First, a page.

When I was granted the work scholarship, I quit Philip Morris and went back to the farm. Dad was still commuting to the city, so I could help with the farm chores as before and get a ride to classes with him. Soon after I started my job, G. P. became very solicitous. He invited me to visit him at his home. He lived in a tiny "doll house" with living/bedroom combination, a small bathroom, and even smaller kitchen. It was a unique set-up. It sat in the backyard of a former mansion on Fourth Street, in Old Louisville. It probably had once been the servant’s quarters, or a playhouse for the family’s kids. It no longer stands. Our relationship quickly turned sexual. It was seduction, but I wasn’t the initiator. I was nineteen, he was thirty-six. I began stopping by his house often after classes, before meeting my dad to return home. He was from Chicago, but spent part of his childhood in La Porte, Indiana. He once took me to visit his parents in Chicago. We slept on the living room floor of their small walk-up apartment, having sex while his parents slept just feet away. He was an ex-member of the Socialist Workers Party, where I believe he met his first wife, L. S., most likely in New York.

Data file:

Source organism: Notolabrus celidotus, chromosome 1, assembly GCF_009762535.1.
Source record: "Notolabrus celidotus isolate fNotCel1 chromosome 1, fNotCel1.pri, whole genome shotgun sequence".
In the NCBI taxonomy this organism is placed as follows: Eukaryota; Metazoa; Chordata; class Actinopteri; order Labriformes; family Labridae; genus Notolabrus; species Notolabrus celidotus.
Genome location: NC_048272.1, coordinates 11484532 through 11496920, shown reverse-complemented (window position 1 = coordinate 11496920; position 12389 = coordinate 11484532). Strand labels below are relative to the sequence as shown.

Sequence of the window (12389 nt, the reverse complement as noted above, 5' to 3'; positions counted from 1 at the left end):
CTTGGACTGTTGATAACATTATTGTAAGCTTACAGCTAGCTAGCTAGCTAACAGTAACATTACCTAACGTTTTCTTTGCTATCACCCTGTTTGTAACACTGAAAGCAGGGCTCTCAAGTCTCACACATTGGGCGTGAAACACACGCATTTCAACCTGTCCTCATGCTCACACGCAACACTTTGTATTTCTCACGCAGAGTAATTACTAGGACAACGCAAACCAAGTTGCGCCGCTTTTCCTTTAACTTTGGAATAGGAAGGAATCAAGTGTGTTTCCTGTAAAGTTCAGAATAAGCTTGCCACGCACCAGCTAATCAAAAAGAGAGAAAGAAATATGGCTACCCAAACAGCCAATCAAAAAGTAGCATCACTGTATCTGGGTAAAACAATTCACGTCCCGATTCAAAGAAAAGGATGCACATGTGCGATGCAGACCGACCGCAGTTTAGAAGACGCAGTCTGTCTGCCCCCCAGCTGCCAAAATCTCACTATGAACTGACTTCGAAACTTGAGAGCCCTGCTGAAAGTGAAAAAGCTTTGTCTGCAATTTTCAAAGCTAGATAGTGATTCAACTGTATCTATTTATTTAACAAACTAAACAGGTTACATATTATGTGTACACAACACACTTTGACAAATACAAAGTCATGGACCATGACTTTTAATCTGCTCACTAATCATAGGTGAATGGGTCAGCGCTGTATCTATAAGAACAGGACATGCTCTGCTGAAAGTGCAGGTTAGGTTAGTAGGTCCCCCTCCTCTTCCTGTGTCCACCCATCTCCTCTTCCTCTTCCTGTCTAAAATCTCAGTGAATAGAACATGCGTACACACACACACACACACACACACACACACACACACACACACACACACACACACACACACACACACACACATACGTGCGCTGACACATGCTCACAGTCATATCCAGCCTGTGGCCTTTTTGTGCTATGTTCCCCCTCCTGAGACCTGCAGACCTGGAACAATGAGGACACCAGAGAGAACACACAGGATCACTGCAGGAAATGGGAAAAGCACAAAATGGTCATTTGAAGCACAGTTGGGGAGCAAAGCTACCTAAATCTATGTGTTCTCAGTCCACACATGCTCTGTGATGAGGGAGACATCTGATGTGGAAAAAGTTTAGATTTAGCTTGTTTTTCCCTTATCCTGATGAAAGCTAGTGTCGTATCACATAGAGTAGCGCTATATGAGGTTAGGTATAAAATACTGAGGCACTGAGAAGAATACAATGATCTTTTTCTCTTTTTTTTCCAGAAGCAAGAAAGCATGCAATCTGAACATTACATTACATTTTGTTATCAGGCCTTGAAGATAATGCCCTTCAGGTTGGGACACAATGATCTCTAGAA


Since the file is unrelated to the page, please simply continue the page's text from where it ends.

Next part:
By my junior year at U. of L., the demands of my job in the Music History Department, farm chores, and my studies, became too much to handle. I needed to escape the farm. I asked G. P. if I could stay with him, and he accepted. He rented a slightly larger apartment in a former mansion on Belgravia Court, at the end of St. James Court, nearby the doll house. Old Louisville is the gem of the city, filled with late nineteenth and early twentieth century architectural splendors. Whether he decided he needed more space to accommodate two, I’m not sure. Supposedly it was a secret, kept from his department colleague, that we were living together. It’s difficult to imagine he didn’t sense it, as we all worked together every day.

    I was not allowed to answer phone calls in G. P.’s apartment, for fear that someone would discover I was there. He insisted that no one was supposed to know about this relationship. I could phone out, however. I instructed my buddy Fred on the procedure. He was to phone, let it ring once, then hang up. He would immediately phone back again. If G. P. answered, he hung up again. If I answered, that meant I was alone and we could chat. This was a constricting situation. I could not bring myself to call G. P. by his first name and he resented it. I could not put a name on someone whom I sensed was abusing me sexually and emotionally, but at the same time providing intellectual stimulation.